In 2010, the department launched its Human Capital Investment Plan, with the majority of the plan's budget allocated to the VA Learning University. VALU integrates a dynamic career-pathing technology built on competencies that chart a development program based on employee aspirations and departmental needs. It provides synchronous and asynchronous learning, including curriculum ranging from games-based training to traditional classroom learning, and measures the impact of the investment using industry best practices for training evaluation.

As of July 2012, more than 922,000 training events had occurred. From 2010 to 2011, VALU analyzed data from 89,664 reaction surveys, 36,268 pre- and post-course questionnaires, and 3,953 surveys to learners and supervisors. On average, 91 percent of learners responded favorably to reaction surveys. In fiscal year 2012, more than 50 percent of learners and supervisors responded that they "agree" or "strongly agree" that VALU courses had a positive impact on their work group.

SAP America Inc.

Newtown Square, Pa.-based SAP America is part of SAP AG, a German multinational software corporation that makes enterprise software to manage business operations and customer relations.

Over the past year, mobility has become one of the most impactful elements of business growth and innovation. SAP's commitment to mobile solutions extends to internal processes, and Value University recognized the significant value that mobile learning could bring to its sales force.

In 2011, Value University put two innovative mobile learning solutions in motion. First, it launched the SAP Now app that runs on the iPad and other mobile devices. It also developed a mobile game -- Road Warrior -- that simulates a full sales cycle and covers important differences between prospects' needs and how to engage the customer in a value-based discussion. It also covers how to know when to engage SAP executives, members of the Virtual Account Team and partners.

SAP Now has been downloaded more than 7,000 times and used by more than 80 percent of the sales force. As an example of the pervasiveness of mobility tools, the learning video with the most views is Account Executive-Mobile Main Street. This video covers how to effectively use an iPad in the field.

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The fact that this video is the most viewed is further evidence that the field is adapting to mobile learning, and it ratifies that SAP is responding to the mobility trend. Road Warrior has been downloaded nearly 1,500 times and has contributed to the success of numerous SAP Mobility Solution deals. In a recent survey, four out of five users agreed that the game adds value to their work.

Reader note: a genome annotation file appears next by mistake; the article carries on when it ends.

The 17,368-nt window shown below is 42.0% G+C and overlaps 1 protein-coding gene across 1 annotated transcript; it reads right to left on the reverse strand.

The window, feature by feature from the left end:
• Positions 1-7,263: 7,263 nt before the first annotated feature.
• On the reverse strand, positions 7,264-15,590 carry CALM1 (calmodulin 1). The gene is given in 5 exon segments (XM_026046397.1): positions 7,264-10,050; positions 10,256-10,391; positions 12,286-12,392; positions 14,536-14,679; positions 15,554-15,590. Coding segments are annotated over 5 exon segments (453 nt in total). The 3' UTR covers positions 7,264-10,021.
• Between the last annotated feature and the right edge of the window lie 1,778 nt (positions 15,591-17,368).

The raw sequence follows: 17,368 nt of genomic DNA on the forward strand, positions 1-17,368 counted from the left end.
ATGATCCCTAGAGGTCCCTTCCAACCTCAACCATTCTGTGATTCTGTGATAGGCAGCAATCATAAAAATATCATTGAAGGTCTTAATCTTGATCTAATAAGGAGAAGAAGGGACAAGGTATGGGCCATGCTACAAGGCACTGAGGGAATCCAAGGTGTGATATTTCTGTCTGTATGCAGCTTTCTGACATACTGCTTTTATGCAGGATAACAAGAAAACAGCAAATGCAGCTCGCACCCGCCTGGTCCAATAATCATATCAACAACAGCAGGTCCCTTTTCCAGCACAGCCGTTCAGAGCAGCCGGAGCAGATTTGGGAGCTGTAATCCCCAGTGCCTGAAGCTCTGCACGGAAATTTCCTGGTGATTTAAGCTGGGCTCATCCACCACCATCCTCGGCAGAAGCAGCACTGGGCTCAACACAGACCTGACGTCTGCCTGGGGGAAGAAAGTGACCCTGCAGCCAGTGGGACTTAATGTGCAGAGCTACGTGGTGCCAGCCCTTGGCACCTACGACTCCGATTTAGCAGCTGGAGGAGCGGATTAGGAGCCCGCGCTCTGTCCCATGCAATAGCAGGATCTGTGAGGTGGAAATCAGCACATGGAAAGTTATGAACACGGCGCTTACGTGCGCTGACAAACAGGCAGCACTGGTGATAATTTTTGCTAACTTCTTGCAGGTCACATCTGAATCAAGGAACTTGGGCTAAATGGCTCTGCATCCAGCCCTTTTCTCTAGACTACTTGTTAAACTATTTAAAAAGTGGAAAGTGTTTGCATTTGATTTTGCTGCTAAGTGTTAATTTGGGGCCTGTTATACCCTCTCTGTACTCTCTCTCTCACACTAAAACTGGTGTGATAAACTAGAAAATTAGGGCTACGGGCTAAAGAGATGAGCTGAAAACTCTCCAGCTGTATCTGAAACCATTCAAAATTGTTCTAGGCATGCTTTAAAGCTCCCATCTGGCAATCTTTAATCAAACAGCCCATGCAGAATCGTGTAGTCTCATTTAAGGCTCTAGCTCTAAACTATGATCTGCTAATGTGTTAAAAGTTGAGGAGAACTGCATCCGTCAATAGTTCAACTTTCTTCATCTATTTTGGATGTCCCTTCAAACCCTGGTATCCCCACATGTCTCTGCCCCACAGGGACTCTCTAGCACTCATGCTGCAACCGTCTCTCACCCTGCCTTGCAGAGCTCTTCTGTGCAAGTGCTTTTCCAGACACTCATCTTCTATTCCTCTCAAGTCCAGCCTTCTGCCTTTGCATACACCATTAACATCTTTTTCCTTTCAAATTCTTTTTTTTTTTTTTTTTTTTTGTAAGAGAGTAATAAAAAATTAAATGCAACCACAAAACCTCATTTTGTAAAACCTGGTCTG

With a volatile economy, a need for greater agility and the rise of the millennial generation, organizations are faced with a real dilemma -- how to find and hire great talent. They have to be more creative in leveraging their employer brand and more agile in reconfiguring their workforce and developing and maintaining relationships with candidates to build a steady talent pool in order to fill positions quickly. Simply, they must transform recruitment from a string of ad-hoc requests to a never-ending, continuous process. In addition, the millennial generation is sparking an even greater need to be tech-savvy -- both in terms of new tools and technology, as well as social media. The function of talent acquisition has responded to these needs, changing dramatically over the past 10 years from an ad-hoc, reactionary program to a strategic business process. Consider the terminology. The phrase "talent acquisition" (at one time considered to be marketing hype) is now mainstream, and is embraced by both large and small organizations. Companies now understand that a broad end-to-end focus is needed, one that stretches from building a strategic employment brand, through sourcing and recruiting, all the way to onboarding top people.

With this new way of thinking, talent acquisition has become an incredibly complex and fragmented process at many organizations, often highly distributed and uncoordinated, and often challenging for practitioners wishing to stay ahead of market trends and best practices.

Best-practice organizations -- including all of the winners in this category -- are focusing on strategic areas (such as employment branding, social networking, candidate-relationship management and key analytics), and have tightly integrated talent acquisition with talent management -- organizationally, systemically and technologically.